LAPSUS$, according to a tweet from researcher Bill Demirkapi (@BillDemirkapi) “used off-the-shelf tooling from GitHub for the majority of their attacks. After downloading Process Explorer and Process Hacker, LAPSUS$ bypassed the FireEye endpoint agent by simply terminating it.”
Infosec researcher Greg Linares, who goes by the Twitter handle @Laughing_Mantis weighed in with this advice:
“#BlueTeams I am gonna need you to stop what you are doing today and do this one homework assignment for me in light of LAPSUS$. What happens when your EDR on a client gets terminated unexpectedly: – Does it restart? – Do you get alerts. – Do you lock down the system & start IR?” he tweeted. “If someone can terminate your EDR client in its current config and you do not get an alert, it doesn’t attempt to restart automatically, and this doesn’t trigger a lock down or IR response. IT IS MISCONFIGURED.”
Security researcher Joe Helle (@joehelle) also tweeted that the Okta breach is a spotlight on EDR technologies:
“LAPSUS$ installed Process Explorer and Process Hacker and terminated FireEye. I hope the decision makers are paying attention to this, and that the shiny EDR you just paid for isn’t all you need to secure your environments.”
Teens in trouble
In late March, the City of London Police arrested and released seven alleged LAPSUS$ members between ages 16 and 21. However, the arrests appear not to have slowed their activity, and despite their age, they should not be underestimated, according to sec experts.
“LAPSUS$ is no joke,” tweeted TrustedSec founder Dave Kennedy, who goes by the handle @HackingDave. “Okta, Microsoft, LG and others. Seeing a number of orgs hit and ones that are pretty far along sec maturity wise. They are taking advantage of gaps in detection, EDRs + more. Cloud visibility and understanding baseline behavior is critical. Red alert.”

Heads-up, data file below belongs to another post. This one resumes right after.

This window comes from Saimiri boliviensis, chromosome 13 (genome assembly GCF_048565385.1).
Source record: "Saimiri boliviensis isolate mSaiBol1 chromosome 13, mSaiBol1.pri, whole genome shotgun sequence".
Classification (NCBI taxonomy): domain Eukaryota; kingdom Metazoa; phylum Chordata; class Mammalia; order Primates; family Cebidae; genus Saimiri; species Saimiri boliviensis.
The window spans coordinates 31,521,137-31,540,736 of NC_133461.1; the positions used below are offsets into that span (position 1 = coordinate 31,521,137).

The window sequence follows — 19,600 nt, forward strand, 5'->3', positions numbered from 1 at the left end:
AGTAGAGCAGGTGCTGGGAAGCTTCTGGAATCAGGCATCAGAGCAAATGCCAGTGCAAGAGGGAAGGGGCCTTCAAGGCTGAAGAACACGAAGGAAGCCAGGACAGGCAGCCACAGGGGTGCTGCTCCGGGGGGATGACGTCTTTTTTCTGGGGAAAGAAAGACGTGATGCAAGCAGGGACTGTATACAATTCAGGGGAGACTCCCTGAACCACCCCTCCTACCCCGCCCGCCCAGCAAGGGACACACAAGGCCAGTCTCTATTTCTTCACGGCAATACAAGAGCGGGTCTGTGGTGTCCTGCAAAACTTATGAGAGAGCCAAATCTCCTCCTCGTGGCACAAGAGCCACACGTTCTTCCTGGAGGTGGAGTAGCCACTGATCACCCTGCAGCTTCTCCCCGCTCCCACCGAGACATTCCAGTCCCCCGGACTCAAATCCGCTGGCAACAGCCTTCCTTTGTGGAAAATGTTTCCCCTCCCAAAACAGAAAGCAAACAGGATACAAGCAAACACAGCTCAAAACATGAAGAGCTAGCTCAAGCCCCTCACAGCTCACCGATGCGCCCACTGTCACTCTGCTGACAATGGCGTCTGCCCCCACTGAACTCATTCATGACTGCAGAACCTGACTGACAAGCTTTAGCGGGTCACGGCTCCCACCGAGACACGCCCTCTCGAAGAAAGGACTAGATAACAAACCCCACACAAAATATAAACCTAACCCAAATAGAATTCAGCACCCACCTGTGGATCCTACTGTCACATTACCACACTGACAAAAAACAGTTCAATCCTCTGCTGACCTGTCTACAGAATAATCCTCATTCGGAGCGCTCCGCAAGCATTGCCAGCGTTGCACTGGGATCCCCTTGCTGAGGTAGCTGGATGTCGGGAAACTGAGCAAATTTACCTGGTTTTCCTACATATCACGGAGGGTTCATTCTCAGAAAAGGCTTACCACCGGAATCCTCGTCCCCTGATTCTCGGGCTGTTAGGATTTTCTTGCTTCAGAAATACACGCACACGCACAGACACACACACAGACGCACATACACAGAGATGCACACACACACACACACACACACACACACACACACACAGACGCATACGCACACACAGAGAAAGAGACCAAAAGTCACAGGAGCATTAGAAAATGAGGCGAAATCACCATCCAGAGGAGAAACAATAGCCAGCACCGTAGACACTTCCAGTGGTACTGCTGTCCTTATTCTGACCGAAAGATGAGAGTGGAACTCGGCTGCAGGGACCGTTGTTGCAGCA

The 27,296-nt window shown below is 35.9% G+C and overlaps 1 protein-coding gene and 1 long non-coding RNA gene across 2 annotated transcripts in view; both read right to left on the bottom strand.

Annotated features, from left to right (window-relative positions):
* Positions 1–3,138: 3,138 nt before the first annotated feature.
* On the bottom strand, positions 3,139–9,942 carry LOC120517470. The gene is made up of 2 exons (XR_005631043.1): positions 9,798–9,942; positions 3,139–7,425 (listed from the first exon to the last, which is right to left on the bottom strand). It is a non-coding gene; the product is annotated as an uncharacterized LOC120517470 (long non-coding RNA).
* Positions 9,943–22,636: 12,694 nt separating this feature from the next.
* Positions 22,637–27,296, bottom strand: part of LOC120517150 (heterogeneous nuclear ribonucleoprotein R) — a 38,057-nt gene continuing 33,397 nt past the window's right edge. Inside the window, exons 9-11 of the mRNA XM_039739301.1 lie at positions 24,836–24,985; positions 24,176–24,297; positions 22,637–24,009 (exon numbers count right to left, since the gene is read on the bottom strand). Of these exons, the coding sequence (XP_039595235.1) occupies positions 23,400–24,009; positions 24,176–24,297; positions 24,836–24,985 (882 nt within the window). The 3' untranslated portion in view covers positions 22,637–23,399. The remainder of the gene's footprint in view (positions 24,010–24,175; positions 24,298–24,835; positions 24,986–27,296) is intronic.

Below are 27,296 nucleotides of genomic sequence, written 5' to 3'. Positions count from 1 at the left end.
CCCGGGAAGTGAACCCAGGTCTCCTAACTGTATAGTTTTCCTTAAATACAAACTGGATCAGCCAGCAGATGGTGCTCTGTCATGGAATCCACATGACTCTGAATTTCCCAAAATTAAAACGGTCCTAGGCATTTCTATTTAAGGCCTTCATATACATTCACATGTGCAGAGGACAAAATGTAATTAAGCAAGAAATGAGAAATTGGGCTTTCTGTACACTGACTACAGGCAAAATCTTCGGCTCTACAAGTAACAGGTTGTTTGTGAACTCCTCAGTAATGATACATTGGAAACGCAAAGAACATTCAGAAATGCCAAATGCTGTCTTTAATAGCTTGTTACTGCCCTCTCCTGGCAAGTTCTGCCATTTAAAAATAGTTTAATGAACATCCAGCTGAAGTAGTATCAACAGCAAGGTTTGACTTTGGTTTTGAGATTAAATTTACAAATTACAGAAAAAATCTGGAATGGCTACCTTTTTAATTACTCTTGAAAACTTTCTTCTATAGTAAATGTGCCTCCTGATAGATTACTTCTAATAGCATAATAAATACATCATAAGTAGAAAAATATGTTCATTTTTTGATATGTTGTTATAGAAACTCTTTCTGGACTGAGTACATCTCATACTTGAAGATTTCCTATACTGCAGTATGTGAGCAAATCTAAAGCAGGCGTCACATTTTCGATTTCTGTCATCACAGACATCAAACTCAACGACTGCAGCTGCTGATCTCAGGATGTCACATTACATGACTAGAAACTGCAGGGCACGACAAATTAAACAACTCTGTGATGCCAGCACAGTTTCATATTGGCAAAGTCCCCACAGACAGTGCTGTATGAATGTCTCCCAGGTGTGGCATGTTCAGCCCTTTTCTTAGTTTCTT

“It’s tempting to dismiss LAPSUS$ as childish and fame-seeking. That may be true. But everyone in charge of security should know that this level of social engineering to steal access is the new norm,” noted security author Brian Krebs (@briankrebs).
Security researcher Jake Williams (@MalwareJake) agrees.
“I’ve seen some otherwise smart cybersecurity people throwing shade as Lapsus$ like ‘they’re just a bunch of disorganized kids.’ Um, okay, but whoever they are, they’re pretty darn effective. Like it doesn’t really matter who they are if they’re beating your security controls.”
Linares says he expects their recent success will likely prompt further growth.
“It would be really interesting to see the latest LAPSUS$ leaks & IOCs. I am strongly guessing other members of the group are stepping up and forming this newer rag tag LAPSUS$ group. Releasing data post bust to show a group is still active is classic recruitment strategy.”